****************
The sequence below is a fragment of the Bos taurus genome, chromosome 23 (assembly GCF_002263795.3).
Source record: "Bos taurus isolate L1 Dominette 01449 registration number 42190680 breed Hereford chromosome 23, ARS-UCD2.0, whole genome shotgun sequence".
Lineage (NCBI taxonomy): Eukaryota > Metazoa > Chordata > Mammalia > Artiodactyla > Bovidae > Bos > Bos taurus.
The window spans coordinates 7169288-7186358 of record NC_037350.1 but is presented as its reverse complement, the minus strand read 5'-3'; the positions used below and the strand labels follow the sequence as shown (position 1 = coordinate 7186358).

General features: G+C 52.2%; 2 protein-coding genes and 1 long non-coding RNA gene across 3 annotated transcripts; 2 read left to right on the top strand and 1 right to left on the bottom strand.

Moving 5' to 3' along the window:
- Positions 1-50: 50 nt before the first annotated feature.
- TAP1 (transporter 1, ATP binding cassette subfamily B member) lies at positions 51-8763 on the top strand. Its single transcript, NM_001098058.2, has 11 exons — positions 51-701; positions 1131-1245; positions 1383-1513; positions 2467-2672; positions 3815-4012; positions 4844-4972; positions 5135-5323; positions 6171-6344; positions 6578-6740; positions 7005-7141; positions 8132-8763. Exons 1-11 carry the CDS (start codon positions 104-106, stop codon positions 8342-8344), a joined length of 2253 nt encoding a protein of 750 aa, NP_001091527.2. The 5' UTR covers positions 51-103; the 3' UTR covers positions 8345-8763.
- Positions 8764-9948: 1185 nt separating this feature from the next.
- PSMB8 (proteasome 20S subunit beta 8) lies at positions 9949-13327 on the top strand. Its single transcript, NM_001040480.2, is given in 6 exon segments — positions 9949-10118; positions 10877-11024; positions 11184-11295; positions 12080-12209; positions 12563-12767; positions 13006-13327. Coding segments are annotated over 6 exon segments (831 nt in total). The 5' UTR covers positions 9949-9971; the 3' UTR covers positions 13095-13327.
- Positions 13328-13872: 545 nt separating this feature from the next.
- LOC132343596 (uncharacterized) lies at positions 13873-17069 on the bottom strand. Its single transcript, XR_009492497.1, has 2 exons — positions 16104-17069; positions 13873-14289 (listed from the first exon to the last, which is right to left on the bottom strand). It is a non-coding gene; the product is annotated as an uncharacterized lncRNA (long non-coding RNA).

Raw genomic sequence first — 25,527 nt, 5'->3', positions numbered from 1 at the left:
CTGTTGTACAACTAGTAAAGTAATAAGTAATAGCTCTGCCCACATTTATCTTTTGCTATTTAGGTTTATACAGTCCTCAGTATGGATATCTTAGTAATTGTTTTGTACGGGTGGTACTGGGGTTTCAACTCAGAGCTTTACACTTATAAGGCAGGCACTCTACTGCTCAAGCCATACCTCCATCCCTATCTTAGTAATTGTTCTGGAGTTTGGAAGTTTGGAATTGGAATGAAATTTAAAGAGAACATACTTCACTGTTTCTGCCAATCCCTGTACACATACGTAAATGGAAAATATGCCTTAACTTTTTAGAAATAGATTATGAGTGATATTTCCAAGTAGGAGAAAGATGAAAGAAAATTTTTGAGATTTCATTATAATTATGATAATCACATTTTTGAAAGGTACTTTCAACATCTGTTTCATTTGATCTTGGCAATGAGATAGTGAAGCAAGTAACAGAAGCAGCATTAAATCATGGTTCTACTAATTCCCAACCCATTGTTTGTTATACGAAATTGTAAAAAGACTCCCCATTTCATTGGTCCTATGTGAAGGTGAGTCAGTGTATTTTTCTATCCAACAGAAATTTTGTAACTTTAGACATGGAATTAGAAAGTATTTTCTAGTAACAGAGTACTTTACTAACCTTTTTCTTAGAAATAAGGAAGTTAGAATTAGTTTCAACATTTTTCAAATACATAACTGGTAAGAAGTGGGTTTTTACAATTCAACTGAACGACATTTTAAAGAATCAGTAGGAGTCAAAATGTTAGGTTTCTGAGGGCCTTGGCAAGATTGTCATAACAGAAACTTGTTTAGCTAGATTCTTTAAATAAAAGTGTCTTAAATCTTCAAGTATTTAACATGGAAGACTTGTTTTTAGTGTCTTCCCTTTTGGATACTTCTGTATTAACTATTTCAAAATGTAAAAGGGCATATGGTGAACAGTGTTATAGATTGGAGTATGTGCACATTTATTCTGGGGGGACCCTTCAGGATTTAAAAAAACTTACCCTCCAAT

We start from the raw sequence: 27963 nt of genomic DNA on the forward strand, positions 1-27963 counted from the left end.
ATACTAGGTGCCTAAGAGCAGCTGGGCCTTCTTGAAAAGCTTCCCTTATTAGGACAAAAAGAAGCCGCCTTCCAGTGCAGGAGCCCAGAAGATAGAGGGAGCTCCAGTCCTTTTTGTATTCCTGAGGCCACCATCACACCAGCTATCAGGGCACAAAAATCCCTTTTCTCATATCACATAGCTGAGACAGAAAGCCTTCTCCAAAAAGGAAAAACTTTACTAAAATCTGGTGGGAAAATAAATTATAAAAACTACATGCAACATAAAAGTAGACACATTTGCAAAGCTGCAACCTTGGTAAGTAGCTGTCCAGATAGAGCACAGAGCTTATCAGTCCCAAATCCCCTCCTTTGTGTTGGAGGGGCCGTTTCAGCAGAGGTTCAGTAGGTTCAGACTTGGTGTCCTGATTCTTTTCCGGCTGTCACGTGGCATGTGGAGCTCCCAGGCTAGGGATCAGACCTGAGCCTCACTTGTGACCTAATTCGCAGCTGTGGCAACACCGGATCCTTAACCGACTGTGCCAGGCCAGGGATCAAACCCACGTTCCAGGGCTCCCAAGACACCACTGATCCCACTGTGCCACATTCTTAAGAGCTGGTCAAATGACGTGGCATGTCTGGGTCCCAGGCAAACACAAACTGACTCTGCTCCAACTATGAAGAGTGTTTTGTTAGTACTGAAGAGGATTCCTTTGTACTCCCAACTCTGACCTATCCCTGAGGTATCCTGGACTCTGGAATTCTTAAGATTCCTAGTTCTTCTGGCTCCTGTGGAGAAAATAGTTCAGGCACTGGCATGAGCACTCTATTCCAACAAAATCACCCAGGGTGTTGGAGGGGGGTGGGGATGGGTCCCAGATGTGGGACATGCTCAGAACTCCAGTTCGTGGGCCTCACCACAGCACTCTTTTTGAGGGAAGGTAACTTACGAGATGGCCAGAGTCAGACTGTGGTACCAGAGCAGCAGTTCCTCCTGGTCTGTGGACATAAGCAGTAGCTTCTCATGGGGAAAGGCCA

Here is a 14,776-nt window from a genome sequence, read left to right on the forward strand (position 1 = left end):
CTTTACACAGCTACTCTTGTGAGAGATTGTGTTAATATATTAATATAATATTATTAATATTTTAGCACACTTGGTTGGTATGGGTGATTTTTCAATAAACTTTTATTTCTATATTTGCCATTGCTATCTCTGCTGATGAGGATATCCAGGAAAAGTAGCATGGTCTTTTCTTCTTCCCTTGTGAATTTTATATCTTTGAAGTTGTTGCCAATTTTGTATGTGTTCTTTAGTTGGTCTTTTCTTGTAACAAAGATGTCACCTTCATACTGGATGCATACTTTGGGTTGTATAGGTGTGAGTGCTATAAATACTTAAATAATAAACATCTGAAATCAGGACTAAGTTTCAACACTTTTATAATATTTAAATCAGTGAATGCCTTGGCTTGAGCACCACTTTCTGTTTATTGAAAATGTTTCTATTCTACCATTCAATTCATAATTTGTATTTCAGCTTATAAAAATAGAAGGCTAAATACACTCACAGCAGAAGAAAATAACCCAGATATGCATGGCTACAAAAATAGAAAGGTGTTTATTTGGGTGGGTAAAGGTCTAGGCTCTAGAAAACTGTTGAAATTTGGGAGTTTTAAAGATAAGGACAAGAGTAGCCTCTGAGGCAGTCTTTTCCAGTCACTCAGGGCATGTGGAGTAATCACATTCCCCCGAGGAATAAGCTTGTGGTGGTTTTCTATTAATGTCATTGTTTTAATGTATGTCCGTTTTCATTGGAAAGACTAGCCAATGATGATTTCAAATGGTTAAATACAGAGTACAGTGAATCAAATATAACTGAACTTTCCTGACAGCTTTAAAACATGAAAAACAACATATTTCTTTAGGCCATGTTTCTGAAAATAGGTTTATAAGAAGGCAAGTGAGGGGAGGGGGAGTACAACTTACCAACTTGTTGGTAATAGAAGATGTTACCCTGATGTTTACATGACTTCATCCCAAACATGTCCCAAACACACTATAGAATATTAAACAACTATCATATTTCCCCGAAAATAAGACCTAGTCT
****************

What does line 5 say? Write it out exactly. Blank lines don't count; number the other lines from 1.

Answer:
General features: G+C 52.2%; 2 protein-coding genes and 1 long non-coding RNA gene across 3 annotated transcripts; 2 read left to right on the top strand and 1 right to left on the bottom strand.